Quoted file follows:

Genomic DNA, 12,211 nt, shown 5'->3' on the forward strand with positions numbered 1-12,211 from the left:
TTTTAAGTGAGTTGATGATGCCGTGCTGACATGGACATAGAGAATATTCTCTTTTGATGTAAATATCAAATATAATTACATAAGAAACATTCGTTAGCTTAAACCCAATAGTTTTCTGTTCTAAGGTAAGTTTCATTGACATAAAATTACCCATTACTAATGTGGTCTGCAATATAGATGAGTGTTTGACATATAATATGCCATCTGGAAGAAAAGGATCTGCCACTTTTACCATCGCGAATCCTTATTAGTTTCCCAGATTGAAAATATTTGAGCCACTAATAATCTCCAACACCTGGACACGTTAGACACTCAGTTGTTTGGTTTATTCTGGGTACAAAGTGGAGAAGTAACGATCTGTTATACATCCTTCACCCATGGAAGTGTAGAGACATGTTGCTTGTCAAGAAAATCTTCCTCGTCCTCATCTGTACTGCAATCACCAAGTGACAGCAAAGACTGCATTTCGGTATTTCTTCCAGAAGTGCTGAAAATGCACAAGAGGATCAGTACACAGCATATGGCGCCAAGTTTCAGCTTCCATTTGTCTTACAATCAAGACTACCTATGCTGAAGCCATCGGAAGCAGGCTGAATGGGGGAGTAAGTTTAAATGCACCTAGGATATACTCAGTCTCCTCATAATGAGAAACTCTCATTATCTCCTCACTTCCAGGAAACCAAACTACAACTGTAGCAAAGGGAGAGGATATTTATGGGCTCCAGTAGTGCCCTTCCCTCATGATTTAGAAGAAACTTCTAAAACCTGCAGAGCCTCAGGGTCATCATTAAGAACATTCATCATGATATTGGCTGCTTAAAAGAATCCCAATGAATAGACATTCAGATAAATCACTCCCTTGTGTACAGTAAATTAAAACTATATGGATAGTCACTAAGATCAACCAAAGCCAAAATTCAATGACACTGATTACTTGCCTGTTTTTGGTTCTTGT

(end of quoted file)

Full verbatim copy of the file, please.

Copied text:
Genomic DNA, 12,211 nt, shown 5'->3' on the forward strand with positions numbered 1-12,211 from the left:
TTTTAAGTGAGTTGATGATGCCGTGCTGACATGGACATAGAGAATATTCTCTTTTGATGTAAATATCAAATATAATTACATAAGAAACATTCGTTAGCTTAAACCCAATAGTTTTCTGTTCTAAGGTAAGTTTCATTGACATAAAATTACCCATTACTAATGTGGTCTGCAATATAGATGAGTGTTTGACATATAATATGCCATCTGGAAGAAAAGGATCTGCCACTTTTACCATCGCGAATCCTTATTAGTTTCCCAGATTGAAAATATTTGAGCCACTAATAATCTCCAACACCTGGACACGTTAGACACTCAGTTGTTTGGTTTATTCTGGGTACAAAGTGGAGAAGTAACGATCTGTTATACATCCTTCACCCATGGAAGTGTAGAGACATGTTGCTTGTCAAGAAAATCTTCCTCGTCCTCATCTGTACTGCAATCACCAAGTGACAGCAAAGACTGCATTTCGGTATTTCTTCCAGAAGTGCTGAAAATGCACAAGAGGATCAGTACACAGCATATGGCGCCAAGTTTCAGCTTCCATTTGTCTTACAATCAAGACTACCTATGCTGAAGCCATCGGAAGCAGGCTGAATGGGGGAGTAAGTTTAAATGCACCTAGGATATACTCAGTCTCCTCATAATGAGAAACTCTCATTATCTCCTCACTTCCAGGAAACCAAACTACAACTGTAGCAAAGGGAGAGGATATTTATGGGCTCCAGTAGTGCCCTTCCCTCATGATTTAGAAGAAACTTCTAAAACCTGCAGAGCCTCAGGGTCATCATTAAGAACATTCATCATGATATTGGCTGCTTAAAAGAATCCCAATGAATAGACATTCAGATAAATCACTCCCTTGTGTACAGTAAATTAAAACTATATGGATAGTCACTAAGATCAACCAAAGCCAAAATTCAATGACACTGATTACTTGCCTGTTTTTGGTTCTTGT